Human connection is endlessly fascinating. People are always in at least two different dialogues, one that is actually spoken, while the other remains unspoken, unvoiced. And then of course there is the monologue inside your head – which is not to be confused with the unspoken dialogue that you are having with others.
I am negotiating different understandings of life and love. Loving yourself sometimes borders on narcissism. And loving others more than yourself borders on a lack of self-worth. To strike up a balance, to find that supposed place of equilibrium is rather confusing. When placed in a dialogue with the other, borders and boundaries are re-defined, reshaped, and your sense of self stretches as you find a comfort zone. But that’s the thing. I keep discovering that comfort zones are constantly shifting, changing, and what I am comfortable with today is not necessarily what I find safe tomorrow.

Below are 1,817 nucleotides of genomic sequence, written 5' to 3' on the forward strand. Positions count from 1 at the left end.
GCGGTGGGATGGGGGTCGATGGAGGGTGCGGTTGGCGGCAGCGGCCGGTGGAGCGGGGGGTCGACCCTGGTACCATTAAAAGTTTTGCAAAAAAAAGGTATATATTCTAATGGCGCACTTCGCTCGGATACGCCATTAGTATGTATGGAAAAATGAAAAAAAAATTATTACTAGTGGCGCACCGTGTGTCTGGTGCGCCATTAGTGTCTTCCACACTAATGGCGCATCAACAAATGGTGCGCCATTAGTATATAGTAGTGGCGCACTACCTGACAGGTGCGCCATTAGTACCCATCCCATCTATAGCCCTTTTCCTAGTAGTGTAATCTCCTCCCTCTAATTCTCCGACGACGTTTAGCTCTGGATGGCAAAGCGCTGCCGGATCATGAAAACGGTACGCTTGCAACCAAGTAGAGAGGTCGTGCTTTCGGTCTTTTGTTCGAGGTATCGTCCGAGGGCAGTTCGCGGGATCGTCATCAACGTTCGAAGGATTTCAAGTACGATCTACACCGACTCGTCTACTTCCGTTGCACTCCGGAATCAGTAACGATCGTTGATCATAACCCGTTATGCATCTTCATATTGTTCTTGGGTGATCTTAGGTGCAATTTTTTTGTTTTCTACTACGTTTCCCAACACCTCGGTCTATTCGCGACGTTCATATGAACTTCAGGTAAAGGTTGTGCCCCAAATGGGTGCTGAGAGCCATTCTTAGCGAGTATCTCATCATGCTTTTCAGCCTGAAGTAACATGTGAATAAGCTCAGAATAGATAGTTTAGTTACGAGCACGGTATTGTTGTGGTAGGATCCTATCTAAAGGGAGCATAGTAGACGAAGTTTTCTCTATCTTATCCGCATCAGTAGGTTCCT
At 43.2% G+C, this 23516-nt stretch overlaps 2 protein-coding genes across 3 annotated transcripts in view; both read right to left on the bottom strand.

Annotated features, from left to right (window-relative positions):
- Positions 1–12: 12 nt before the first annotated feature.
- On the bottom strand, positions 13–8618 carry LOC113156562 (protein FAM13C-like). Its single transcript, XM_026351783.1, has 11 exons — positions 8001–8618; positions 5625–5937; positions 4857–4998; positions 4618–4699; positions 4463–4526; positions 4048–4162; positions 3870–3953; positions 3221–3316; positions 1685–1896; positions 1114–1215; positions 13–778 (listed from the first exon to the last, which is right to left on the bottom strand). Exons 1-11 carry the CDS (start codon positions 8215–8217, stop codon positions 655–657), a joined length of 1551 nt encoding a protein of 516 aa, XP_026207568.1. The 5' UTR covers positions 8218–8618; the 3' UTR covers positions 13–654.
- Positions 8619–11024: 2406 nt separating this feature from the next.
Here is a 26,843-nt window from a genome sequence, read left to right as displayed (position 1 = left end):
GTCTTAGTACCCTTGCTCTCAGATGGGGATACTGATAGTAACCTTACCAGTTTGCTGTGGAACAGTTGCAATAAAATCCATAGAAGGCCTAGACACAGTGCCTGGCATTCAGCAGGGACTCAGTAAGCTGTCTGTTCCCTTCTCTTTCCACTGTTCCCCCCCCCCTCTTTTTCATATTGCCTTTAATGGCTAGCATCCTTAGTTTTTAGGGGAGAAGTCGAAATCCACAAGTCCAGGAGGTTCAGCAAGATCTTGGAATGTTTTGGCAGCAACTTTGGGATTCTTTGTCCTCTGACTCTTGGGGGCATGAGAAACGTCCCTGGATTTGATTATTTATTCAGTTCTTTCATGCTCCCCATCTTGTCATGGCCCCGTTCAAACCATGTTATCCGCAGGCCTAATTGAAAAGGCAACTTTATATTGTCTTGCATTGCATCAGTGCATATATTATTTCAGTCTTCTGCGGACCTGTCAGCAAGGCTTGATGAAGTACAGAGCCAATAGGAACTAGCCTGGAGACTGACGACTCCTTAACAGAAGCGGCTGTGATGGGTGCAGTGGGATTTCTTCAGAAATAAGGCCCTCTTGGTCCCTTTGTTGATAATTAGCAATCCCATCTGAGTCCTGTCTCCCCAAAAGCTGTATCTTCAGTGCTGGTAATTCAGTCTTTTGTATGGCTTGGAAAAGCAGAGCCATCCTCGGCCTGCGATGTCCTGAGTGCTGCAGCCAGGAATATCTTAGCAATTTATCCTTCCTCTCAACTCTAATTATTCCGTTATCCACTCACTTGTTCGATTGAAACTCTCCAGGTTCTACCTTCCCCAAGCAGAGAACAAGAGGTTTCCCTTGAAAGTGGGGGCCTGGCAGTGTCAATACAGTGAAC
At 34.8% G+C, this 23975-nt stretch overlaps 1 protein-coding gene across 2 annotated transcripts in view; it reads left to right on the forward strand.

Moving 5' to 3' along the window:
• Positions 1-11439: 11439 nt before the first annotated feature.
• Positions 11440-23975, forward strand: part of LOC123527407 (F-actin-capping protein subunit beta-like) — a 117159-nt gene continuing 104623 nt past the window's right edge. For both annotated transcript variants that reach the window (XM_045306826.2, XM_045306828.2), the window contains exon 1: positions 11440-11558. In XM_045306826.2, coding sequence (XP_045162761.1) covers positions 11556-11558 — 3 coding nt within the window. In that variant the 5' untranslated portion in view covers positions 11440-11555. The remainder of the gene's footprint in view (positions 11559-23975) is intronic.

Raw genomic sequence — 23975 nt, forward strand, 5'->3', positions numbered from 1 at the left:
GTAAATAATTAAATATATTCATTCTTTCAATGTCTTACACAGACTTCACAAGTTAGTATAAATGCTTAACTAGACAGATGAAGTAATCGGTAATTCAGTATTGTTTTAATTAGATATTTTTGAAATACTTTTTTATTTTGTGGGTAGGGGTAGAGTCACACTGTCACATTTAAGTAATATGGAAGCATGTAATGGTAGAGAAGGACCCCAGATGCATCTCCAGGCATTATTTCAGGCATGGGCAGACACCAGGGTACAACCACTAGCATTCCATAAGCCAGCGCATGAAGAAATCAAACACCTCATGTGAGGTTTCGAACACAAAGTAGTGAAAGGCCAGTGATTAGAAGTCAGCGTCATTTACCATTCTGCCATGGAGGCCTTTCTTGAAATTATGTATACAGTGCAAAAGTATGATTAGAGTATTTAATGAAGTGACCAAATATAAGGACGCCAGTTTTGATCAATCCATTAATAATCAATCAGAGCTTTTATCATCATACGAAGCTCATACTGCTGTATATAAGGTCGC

When the ground is never as solid as you think, when variables change, it is important to maintain stability. And this stability is what I question. Do we find solace in the familiar, in routine, in stability? I am wondering whether words can speak on behalf of this in-betweenness, of being both here and there, of two or three simultaneous dialogues, and of being both in the present and glancing over your shoulder as tomorrow looms closer.
And that’s all for now.